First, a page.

Treasury Secretary Janet Yellen faced tough questions from Oklahoma Republican Sen. James Lankford (R) during a recent U.S. Senate hearing, admitting that the government is essentially picking winners and losers in the ongoing bank bailout process, Breitbart reports.
Critics argue that smaller community banks are being disadvantaged in favor of larger institutions, which are predominantly supported by the Democratic party.
Lankford posed a direct question to Yellen, asking, “Will the deposits in every community bank in Oklahoma, regardless of their size, be fully insured now? Are they fully covered, every bank, every community bank in Oklahoma, regardless of the size of the deposit? Will they get the same treatment that SVBP [Silicon Valley Bank] just got or Signature Bank just got?”
Yellen’s response, while not entirely clear, appeared to confirm the fears of many smaller banks and their supporters:
“A bank only gets that treatment if a majority of the FDIC board, a super majority of the Fed board and I, in consultation with the president, determine that the failure to protect uninsured depositors, would create systemic risk and significant economic and financial consequences,” she said.
In essence, this means that if the FDIC and other relevant authorities don’t favor a particular bank, depositors may not be insured beyond the $250,000 limit, Breitbart notes.
Critics say this will lead to a mass exodus of customers from smaller community banks to the larger institutions that have implicit government backing.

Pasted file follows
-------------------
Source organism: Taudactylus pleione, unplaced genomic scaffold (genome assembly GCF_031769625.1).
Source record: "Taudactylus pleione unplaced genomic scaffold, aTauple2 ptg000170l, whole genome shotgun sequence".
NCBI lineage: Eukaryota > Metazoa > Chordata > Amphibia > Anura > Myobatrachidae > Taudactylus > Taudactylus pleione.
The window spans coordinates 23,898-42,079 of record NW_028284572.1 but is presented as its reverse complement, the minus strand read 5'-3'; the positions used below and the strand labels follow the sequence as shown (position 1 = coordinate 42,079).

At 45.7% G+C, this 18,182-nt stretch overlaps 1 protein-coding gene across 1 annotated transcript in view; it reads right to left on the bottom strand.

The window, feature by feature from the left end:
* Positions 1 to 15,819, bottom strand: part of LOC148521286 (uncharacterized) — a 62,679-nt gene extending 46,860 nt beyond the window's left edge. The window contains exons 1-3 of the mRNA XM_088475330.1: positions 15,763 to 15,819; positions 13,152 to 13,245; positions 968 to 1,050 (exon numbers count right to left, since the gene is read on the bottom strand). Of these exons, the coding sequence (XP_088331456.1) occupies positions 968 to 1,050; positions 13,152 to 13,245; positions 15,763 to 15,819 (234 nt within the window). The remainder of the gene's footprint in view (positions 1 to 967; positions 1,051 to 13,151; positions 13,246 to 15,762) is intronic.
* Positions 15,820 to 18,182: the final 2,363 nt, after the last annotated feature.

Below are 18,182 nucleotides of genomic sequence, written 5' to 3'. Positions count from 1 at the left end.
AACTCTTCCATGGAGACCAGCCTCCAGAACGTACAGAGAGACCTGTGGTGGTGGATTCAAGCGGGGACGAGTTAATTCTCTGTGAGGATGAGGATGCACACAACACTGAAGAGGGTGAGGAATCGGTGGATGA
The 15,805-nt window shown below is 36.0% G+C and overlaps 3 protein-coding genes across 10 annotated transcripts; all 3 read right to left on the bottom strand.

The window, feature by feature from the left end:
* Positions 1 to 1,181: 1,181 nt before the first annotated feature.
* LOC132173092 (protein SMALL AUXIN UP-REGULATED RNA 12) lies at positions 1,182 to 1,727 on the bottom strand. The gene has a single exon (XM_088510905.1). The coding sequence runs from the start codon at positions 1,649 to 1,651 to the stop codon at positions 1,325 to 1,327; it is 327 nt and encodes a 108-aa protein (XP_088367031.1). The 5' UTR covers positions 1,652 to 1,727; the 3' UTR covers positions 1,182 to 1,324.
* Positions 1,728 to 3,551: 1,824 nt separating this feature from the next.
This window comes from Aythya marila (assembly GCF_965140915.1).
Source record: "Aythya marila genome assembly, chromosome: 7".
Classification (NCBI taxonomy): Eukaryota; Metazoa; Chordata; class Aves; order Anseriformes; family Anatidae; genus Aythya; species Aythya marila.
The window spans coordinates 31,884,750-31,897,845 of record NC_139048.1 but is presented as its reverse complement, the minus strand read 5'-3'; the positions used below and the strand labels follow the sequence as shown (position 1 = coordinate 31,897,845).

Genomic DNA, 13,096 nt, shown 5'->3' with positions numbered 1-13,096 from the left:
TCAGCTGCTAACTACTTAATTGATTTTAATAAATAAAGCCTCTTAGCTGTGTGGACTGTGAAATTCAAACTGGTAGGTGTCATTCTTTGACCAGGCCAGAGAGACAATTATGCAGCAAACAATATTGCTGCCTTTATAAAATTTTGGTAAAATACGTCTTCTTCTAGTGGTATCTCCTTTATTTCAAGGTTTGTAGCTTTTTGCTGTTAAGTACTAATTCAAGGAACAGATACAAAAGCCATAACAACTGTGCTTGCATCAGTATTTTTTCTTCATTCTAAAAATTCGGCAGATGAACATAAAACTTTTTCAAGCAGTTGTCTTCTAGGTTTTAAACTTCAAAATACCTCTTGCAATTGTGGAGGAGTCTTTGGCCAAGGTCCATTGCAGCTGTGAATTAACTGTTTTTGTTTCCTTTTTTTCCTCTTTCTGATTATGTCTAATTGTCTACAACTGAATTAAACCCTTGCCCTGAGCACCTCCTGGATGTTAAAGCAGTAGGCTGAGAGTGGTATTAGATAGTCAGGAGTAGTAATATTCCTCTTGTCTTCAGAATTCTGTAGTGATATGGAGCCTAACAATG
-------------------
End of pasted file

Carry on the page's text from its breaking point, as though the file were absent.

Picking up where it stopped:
When Lankford asked Yellen about her plans to prevent the movement of large depositors from community banks to larger institutions, Yellen claimed, “Look, I mean, that’s certainly not something that we’re encouraging.”
However, Lankford pointed out the reality: “That is happening right now!”
Yellen continued to deflect, saying that this is occurring because “depositors are concerned about the bank failures that have happened and whether or not other banks could also fail.”
Lankford countered by emphasizing that the real issue is that customers’ money is only fully insured in big banks, not community banks.
Many fear that this situation will lead to the consolidation of banking power in the hands of a few large institutions, which could have far-reaching consequences for individual freedoms and small businesses.
Critics argue that this is just another example of the Democratic party’s attempts to centralize control and manipulate the financial landscape to their advantage.